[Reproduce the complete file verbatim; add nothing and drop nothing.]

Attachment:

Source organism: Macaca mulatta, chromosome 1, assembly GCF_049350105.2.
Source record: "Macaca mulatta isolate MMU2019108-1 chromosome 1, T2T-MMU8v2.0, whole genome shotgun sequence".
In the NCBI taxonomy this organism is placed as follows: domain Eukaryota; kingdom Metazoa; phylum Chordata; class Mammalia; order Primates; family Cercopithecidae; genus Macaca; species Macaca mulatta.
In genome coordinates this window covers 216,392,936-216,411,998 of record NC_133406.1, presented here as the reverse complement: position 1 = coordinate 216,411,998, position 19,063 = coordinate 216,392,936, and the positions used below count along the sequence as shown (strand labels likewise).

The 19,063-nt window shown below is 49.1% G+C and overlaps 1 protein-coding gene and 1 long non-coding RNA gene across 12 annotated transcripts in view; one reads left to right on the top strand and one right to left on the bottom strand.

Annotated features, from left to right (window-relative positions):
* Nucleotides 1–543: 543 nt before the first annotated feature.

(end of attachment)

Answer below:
Source organism: Macaca mulatta, chromosome 1, assembly GCF_049350105.2.
Source record: "Macaca mulatta isolate MMU2019108-1 chromosome 1, T2T-MMU8v2.0, whole genome shotgun sequence".
In the NCBI taxonomy this organism is placed as follows: domain Eukaryota; kingdom Metazoa; phylum Chordata; class Mammalia; order Primates; family Cercopithecidae; genus Macaca; species Macaca mulatta.
In genome coordinates this window covers 216,392,936-216,411,998 of record NC_133406.1, presented here as the reverse complement: position 1 = coordinate 216,411,998, position 19,063 = coordinate 216,392,936, and the positions used below count along the sequence as shown (strand labels likewise).

The 19,063-nt window shown below is 49.1% G+C and overlaps 1 protein-coding gene and 1 long non-coding RNA gene across 12 annotated transcripts in view; one reads left to right on the top strand and one right to left on the bottom strand.

Annotated features, from left to right (window-relative positions):
* Nucleotides 1–543: 543 nt before the first annotated feature.